Posted in Weekly Posts

Teaser Tuesday (February 4)

Teasing Tuesday CB
Teaser Tuesdays is a weekly bookish meme, hosted by MizB of Should Be Reading. Anyone can play along! Just do the following:

• Grab your current read
• Open to a random page
• Share two (2) “teaser” sentences from somewhere on that page
BE CAREFUL NOT TO INCLUDE SPOILERS! (make sure that what you share doesn’t give too much away! You don’t want to ruin the book for others!)
• Share the title & author, too, so that other TT participants can add the book to their TBR Lists if they like your teasers!

My Teaser this week is from The Child’s Child by Barbara Vine

The Child's Child

‘In my house where your innocent sister lives? Stay here where everybody we know would see your disgrace? I think not.’

Someone must be dead. He went up to his mother, laid his hand on her shoulder and said, ‘Where’s Maud? What’s happened to Maud?’

Reading Barbara Vine is like wrapping up in a quilt and saying a big ahh… I was slightly worried about reading this book being the first published since The Birthday Present in 2008, but it has proved to be a really enjoyable read. The most enjoyable section for me is the historical part which starts in 1929 and continues through the Second World War as this suits Barbara Vine’s instantly recognisable style of writing perfectly.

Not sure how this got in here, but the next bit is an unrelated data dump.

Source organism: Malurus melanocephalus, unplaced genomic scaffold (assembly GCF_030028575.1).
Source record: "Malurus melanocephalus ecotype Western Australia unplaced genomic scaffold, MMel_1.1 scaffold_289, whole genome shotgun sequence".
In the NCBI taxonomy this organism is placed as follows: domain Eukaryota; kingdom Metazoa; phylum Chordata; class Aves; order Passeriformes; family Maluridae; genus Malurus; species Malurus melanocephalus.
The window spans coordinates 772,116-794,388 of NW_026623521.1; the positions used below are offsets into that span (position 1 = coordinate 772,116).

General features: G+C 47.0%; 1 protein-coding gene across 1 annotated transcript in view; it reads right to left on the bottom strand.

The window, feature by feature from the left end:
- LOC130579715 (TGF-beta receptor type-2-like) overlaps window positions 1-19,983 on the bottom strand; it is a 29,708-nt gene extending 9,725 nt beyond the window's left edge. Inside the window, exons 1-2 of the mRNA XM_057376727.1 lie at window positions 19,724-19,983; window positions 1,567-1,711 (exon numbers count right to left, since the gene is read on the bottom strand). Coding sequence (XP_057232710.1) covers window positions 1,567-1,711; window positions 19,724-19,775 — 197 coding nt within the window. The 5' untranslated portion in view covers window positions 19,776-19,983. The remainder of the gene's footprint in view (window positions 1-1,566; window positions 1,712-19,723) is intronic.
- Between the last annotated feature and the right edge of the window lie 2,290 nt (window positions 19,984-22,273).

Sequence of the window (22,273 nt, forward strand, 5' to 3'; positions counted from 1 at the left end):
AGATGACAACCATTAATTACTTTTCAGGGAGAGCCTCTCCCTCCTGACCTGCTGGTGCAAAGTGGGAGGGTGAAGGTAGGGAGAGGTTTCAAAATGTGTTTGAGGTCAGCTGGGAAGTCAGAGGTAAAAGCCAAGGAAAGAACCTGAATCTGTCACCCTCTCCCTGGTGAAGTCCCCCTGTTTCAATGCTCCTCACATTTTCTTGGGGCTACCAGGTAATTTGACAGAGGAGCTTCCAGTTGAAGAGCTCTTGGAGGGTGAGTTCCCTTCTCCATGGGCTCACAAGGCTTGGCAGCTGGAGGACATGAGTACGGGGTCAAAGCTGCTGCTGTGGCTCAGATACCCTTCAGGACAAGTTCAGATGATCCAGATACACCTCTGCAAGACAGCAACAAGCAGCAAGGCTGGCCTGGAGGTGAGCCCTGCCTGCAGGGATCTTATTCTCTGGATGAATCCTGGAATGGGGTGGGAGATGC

A book lover who clearly has issues as obsessed with crime despite leading a respectable life

37 thoughts on “Teaser Tuesday (February 4)

  1. Interesting teaser, though it was your comments on the story below that intrigued me the most. Thanks for checking out my teaser earlier. Your ‘best of 2013’ list gave me some titles to add to my tbr this year 🙂


  2. I love the idea of wrapping up in a big quilt to read…and this one has piqued my curiosity. I haven’t yet read this author, either as Barbara Vine or Ruth Rendell. I must!

    Thanks for visiting my blog, and enjoy!


    1. She is a great writer although she is quite old now. You should look for some of her older books, Asta’s Book is a great read and has a strong historical element from the start of the twentieth century….


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